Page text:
Skip to Content
Cut flowers including Sunflowers, Cosmos, and Zinnias

How to Keep Fresh Cut Flowers Longer

by Heather, Staff Writer

There is nothing better than cutting flowers from your own garden. Bringing your garden blooms inside, arranged as a lovely centerpiece in your favorite vase, is delightful. Yet, have you ever noticed by day three the flowers aren't looking their best? Here are some tips on how to keep your fresh-cut flowers longer.

When To Cut For Long-Lasting Flowers

  • The best time to cut flowers from your garden is early in the morning or late in the evening, when temperatures are cooler.
  • Flowers cut during mid-day, tend to experience more shock and have a harder time recuperating and wilt within a day of being cut. 
  • Choose flowers that are not blown open. Since flowers will naturally open in vases on their own, it’s ok to cut premature flowers (nearly-open buds); they will last longer in a vase. 
  • Make sure to cut an inch off the bottoms of the flower's stems right before designing with them. Flowers always need a fresh cut before placing in a vase.
  • The best tools to use for cutting flowers are floral snips or scissors that are sharp and clean. Using dirty scissors introduces bacteria into the flower stem and kills a flower faster.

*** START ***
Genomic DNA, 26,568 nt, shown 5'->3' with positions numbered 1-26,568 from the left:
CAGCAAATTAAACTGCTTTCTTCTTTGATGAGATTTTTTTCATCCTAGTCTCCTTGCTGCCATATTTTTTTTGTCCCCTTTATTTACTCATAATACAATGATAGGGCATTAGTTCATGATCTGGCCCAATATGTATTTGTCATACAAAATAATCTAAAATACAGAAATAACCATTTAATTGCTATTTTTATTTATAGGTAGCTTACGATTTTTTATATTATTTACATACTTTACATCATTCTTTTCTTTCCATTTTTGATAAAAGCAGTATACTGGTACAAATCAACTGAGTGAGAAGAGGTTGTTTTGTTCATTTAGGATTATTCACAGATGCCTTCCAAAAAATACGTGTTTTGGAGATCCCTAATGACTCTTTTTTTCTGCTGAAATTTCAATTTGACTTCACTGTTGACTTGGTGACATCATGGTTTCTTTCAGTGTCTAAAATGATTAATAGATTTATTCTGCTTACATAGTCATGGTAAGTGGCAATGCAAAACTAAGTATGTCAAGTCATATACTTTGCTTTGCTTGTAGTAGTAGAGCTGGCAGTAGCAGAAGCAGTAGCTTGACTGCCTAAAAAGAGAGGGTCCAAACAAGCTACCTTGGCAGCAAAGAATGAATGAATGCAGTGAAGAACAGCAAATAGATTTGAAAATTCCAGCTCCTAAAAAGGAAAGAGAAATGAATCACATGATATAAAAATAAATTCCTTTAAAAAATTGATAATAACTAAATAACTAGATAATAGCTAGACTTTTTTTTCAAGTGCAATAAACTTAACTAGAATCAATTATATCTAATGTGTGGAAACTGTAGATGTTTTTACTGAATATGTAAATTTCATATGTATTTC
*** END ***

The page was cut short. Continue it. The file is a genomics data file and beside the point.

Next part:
Water & Flower Food Are Is Key

  • Water quality is very important for long-lasting cut flowers. By changing the water every day, it minimizes bacteria. Bacteria are the number one reason flowers die early.
  • In order for flowers to stay hydrated and fed, you can give them a boost by adding flower preservative or “flower food” into the water.
  • You can buy small packets of flower food from a local florist. Make sure to not use the whole packet; if it’s a small vase, just add a sprinkle. If you use too much flower food, it will cause the flower to die early. Read directions on the back of the packet to give proper measurements.
  • Make your own flower food!
    • Use 2 tablespoons vinegar plus 3 tablespoons of sugar per one liter of warm water. The vinegar kills bacteria and the sugar feeds the flowers.
    • Or, use clear soda, such as Sprite. Add 3 tablespoons of soda to one liter of water. The sugars in the soda will act similar to flower food - but don't use too much; again, too much sugar can hurt a flower.

Getting The Conditions Just Right

  • Cut flowers can be sensitive to their environment. Placing flowers near fruit is risky because fruit produces ethylene gas, which causes flowers to wilt.
  • Flowers last longer at cooler temperatures, however if flowers get too cold they will freeze. Keep flowers away from drafty doors, or windows.
  • If flowers are placed near a heat source they will die faster, so keep flowers away from wood stoves, heat vents and hot windows.

Choose Flowers with Longer Bloom Times

Some flowers have a longer vase life than others.